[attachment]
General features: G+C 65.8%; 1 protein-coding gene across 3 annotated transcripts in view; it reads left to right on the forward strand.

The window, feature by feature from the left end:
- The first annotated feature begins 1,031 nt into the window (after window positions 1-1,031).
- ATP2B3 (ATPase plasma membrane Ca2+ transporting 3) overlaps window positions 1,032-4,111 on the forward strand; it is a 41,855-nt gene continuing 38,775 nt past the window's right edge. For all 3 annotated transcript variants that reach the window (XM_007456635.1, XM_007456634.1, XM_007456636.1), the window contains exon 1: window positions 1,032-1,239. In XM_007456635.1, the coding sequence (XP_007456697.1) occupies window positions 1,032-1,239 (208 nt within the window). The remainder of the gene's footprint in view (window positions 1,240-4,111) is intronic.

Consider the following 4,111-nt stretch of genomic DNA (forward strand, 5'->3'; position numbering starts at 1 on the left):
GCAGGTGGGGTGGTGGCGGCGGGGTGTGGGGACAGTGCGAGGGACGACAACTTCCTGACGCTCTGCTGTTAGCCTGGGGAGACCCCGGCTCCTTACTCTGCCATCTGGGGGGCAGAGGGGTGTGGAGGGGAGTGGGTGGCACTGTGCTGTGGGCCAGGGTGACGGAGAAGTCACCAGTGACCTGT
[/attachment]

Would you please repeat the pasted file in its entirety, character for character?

General features: G+C 65.8%; 1 protein-coding gene across 3 annotated transcripts in view; it reads left to right on the forward strand.

The window, feature by feature from the left end:
- The first annotated feature begins 1,031 nt into the window (after window positions 1-1,031).
- ATP2B3 (ATPase plasma membrane Ca2+ transporting 3) overlaps window positions 1,032-4,111 on the forward strand; it is a 41,855-nt gene continuing 38,775 nt past the window's right edge. For all 3 annotated transcript variants that reach the window (XM_007456635.1, XM_007456634.1, XM_007456636.1), the window contains exon 1: window positions 1,032-1,239. In XM_007456635.1, the coding sequence (XP_007456697.1) occupies window positions 1,032-1,239 (208 nt within the window). The remainder of the gene's footprint in view (window positions 1,240-4,111) is intronic.

Consider the following 4,111-nt stretch of genomic DNA (forward strand, 5'->3'; position numbering starts at 1 on the left):
GCAGGTGGGGTGGTGGCGGCGGGGTGTGGGGACAGTGCGAGGGACGACAACTTCCTGACGCTCTGCTGTTAGCCTGGGGAGACCCCGGCTCCTTACTCTGCCATCTGGGGGGCAGAGGGGTGTGGAGGGGAGTGGGTGGCACTGTGCTGTGGGCCAGGGTGACGGAGAAGTCACCAGTGACCTGT